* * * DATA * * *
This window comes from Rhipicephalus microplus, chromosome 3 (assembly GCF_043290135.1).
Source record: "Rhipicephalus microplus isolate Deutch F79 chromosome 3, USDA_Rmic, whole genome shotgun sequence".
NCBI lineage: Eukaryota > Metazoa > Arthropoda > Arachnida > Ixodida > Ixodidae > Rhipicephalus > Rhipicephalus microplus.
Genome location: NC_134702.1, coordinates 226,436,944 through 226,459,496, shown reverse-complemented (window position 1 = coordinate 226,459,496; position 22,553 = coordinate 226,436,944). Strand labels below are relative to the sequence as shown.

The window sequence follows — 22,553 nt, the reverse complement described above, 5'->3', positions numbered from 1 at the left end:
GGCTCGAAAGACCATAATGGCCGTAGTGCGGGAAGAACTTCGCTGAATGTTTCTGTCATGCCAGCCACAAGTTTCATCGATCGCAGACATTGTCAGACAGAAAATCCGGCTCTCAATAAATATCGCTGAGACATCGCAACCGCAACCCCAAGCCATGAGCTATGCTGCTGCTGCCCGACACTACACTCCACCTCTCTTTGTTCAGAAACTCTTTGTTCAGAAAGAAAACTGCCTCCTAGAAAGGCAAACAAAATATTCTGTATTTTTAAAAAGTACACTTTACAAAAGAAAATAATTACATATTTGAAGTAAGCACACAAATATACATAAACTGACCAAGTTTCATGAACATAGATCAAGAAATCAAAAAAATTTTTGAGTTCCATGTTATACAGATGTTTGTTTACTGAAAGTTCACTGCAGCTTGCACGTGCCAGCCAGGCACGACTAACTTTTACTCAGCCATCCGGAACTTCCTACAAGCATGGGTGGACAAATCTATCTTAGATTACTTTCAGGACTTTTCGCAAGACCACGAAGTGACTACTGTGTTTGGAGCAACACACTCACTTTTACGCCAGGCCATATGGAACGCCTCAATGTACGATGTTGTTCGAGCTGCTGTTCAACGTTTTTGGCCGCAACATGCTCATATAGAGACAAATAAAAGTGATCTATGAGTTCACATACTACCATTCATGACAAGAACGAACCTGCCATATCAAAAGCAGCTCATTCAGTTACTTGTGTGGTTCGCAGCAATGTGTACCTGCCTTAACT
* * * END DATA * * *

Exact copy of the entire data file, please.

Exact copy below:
This window comes from Rhipicephalus microplus, chromosome 3 (assembly GCF_043290135.1).
Source record: "Rhipicephalus microplus isolate Deutch F79 chromosome 3, USDA_Rmic, whole genome shotgun sequence".
NCBI lineage: Eukaryota > Metazoa > Arthropoda > Arachnida > Ixodida > Ixodidae > Rhipicephalus > Rhipicephalus microplus.
Genome location: NC_134702.1, coordinates 226,436,944 through 226,459,496, shown reverse-complemented (window position 1 = coordinate 226,459,496; position 22,553 = coordinate 226,436,944). Strand labels below are relative to the sequence as shown.

The window sequence follows — 22,553 nt, the reverse complement described above, 5'->3', positions numbered from 1 at the left end:
GGCTCGAAAGACCATAATGGCCGTAGTGCGGGAAGAACTTCGCTGAATGTTTCTGTCATGCCAGCCACAAGTTTCATCGATCGCAGACATTGTCAGACAGAAAATCCGGCTCTCAATAAATATCGCTGAGACATCGCAACCGCAACCCCAAGCCATGAGCTATGCTGCTGCTGCCCGACACTACACTCCACCTCTCTTTGTTCAGAAACTCTTTGTTCAGAAAGAAAACTGCCTCCTAGAAAGGCAAACAAAATATTCTGTATTTTTAAAAAGTACACTTTACAAAAGAAAATAATTACATATTTGAAGTAAGCACACAAATATACATAAACTGACCAAGTTTCATGAACATAGATCAAGAAATCAAAAAAATTTTTGAGTTCCATGTTATACAGATGTTTGTTTACTGAAAGTTCACTGCAGCTTGCACGTGCCAGCCAGGCACGACTAACTTTTACTCAGCCATCCGGAACTTCCTACAAGCATGGGTGGACAAATCTATCTTAGATTACTTTCAGGACTTTTCGCAAGACCACGAAGTGACTACTGTGTTTGGAGCAACACACTCACTTTTACGCCAGGCCATATGGAACGCCTCAATGTACGATGTTGTTCGAGCTGCTGTTCAACGTTTTTGGCCGCAACATGCTCATATAGAGACAAATAAAAGTGATCTATGAGTTCACATACTACCATTCATGACAAGAACGAACCTGCCATATCAAAAGCAGCTCATTCAGTTACTTGTGTGGTTCGCAGCAATGTGTACCTGCCTTAACT